This newsletter marks the latest installment of Irregular Vegetables, a (semi-) weekly series of CABBAGES emails where I share links to recent writings from other hip-hop/rap/cannabis journos and critics, squeezing in my own work as I see fit. These 420-friendly editions hit inboxes on Thursdays.
Enjoy this week’s reads and keep scrolling for another edition of Crudites, where I recommend three recent singles/videos from hip-hop artists you may not be familiar with yet.
Progress is rarely a straight line; it can be a slow, awkward, even painful process. You can imagine a critic seeing what’s occurring in rooms like Baby’s All Right and Elsewhere as another step in the gentrification of rap — now reduced, along with every other genre, to a homogenous mood or tone to toggle between on your streaming app of choice. These days, for better or for worse, anyone following the right IG page can be tuned in to the live rap scene. But if you’re feeling generous, you could also view what’s happening today as a return to the chaotic blend of people and ideas that once commingled in the Bronx, decades ago. “We’re dealing with an art form that’s literally coming up on 50 years plus,” [Fatboi] Sharif says. “Back in the day, it was hip-hop in certain venues on certain nights at certain times, but now you’re not going to hear a song that doesn’t have a hip-hop influence. You’re not going to see something on TV that’s nothip-hop influenced. It crossed over into everything.” (Read more at Rolling Stone)
Leslie Pridgen, better known as the gravel-voiced, truth-telling rapper Freeway, used his story to help more Black men feel seen by hip-hop. After being signed to Jay-Z’s Roc-A-Fella Records in 2001 at age 23, reaching the Top 5 on the Billboard 200 at 24, and performing around the country before 30, he was diagnosed with diabetes in 2010 at age 32. Five years later, he found out he had chronic kidney disease and received a kidney transplant in 2019. His nights at the club were replaced with four-hour-long days of dialysis treatments three times per week. Still, you could find him opening up for Jay-Z and Beyoncé in New Jersey for their On The Run II Tour. Other Black men took note. (Read more at Men's Health)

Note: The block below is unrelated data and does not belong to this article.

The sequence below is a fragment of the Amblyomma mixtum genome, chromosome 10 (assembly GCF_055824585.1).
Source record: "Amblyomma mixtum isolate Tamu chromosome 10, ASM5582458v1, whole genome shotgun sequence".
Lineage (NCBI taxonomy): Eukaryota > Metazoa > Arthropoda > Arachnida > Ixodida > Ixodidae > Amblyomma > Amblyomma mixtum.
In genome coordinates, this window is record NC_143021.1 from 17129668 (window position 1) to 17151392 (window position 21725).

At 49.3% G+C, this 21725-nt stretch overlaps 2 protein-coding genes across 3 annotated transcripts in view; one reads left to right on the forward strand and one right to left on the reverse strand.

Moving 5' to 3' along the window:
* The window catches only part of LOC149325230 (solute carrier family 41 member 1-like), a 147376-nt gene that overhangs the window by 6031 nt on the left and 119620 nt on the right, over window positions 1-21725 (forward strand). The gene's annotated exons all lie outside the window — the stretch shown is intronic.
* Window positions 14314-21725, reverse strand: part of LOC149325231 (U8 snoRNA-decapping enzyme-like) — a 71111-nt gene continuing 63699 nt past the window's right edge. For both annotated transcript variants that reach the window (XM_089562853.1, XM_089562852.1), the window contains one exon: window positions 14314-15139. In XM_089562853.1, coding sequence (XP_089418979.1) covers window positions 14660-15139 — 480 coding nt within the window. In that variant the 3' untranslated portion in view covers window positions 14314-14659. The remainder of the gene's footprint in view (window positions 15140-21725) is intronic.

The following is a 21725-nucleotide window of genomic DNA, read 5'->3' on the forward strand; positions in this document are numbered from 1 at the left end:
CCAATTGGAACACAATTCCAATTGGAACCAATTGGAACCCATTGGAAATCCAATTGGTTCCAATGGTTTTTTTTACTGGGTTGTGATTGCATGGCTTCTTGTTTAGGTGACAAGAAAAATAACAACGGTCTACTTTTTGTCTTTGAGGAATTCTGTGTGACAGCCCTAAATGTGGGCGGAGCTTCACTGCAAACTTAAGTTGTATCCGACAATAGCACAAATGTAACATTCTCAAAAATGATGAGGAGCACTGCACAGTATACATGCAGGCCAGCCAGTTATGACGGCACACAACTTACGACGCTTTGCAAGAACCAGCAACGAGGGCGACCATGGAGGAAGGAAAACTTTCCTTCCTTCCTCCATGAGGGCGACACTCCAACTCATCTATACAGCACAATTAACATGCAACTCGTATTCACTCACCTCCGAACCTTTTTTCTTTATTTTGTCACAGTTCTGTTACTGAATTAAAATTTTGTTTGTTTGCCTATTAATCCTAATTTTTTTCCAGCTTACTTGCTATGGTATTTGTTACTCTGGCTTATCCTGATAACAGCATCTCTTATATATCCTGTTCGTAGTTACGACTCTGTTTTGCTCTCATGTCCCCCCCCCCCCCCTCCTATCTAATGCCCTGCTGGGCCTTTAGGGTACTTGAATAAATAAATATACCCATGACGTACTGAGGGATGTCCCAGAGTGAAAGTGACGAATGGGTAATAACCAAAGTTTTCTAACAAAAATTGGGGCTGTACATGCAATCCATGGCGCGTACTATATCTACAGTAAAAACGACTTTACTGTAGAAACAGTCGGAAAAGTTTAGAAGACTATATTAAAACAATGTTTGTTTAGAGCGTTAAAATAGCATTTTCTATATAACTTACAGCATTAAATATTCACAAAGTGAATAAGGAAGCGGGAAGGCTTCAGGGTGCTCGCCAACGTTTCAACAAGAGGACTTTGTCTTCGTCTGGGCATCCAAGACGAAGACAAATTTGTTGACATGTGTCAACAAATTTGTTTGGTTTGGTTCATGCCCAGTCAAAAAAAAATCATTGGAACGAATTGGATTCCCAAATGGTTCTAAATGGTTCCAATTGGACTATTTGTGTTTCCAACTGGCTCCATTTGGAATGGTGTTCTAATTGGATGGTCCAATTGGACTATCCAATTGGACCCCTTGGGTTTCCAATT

Whether it comes to being deliberately left out of the conversation (i.e. the late Gangsta Boo being left out of the in-memoriam portion of the Grammys), being harshly criticized for the music’s subject matter (i.e. the Latto and p*ssy rap debate), or the public’s treatment of Megan Thee Stallion during Tory Lanez’ trial for assaulting her — hip-hop still has a misogyny problem. In her memoir, 'Her Word Is Bond: Navigating Hip Hop And Relationships In A Culture Of Misogyny,' veteran rapper Psalm One provides an unfiltered account of what it is truly like finding your way through the industry as a Black queer woman and all the nuance that comes along with these intersections. (Read more at Uproxx)
The art of capturing essence is a task many pursue and only a select few achieve. To also then mine that essence and create a recipe you can put your name on, continue to come back to, and ultimately be known for? That’s the special crux that the founders of MGX Creative live in. Filmmakers Karam Gill and Daniel Malikyar are the brilliant twenty-something co-founders behind MGX Creative—the agency and production company behind the Lil Baby documentary, Untrapped, Migos’ Ice Cold series, the City Girls’ first docuseries, and G-Funk: The Untold Story of Warren G just to name a few. For the last seven years, the in-sync yet diametric dynamic duo has steadily and quietly worked to be the industry’s top music doc guys, and now, they’ve arrived. “There are the sports doc guys, the war doc guys, the f**king whatever guys,” Gill says. “We want to be the contemporary music storytelling team.” (Read more at Complex)
It was a poet named Saul Williams, then in his mid-20s, on a song called “Ohm.” In between the aforementioned rhymes, he spat a quick vocal beatbox, bringing to mind Doug E. Fresh, who pioneered the style. Then the beat, which had been a disjointed smattering of pounding drums, locked into a rhythmic loop, seemingly off-kilter yet somehow in time. I’d never heard anything like it. It was rap, but not exactly. Psych-rock, kinda sorta. From there, I needed to hear all things Saul Williams. That meant watching Slam, the 1998 indie film that Williams stars in and co-wrote. He portrays Ray Joshua, a poet from the D.C. projects who’s arrested on drug charges and leans into his talent while incarcerated, at the urging of a lyricist who teaches writing to inmates. In a pivotal scene, Williams shouts a poem called “Amethyst Rock” in the prison yard to de-escalate tension between two rival gangs. Once he finishes and walks away, the crowd stands there stupefied — just like me, upon hearing “Ohm.” (Read more at TIDAL)
Three new tracks for you to snack on...
King Author & Chairman Chow, "Your Stash"
Tab Jones & Rio Thomas, "Power"
VirgoTwins, "Unspoken (feat. DJ Presyce)"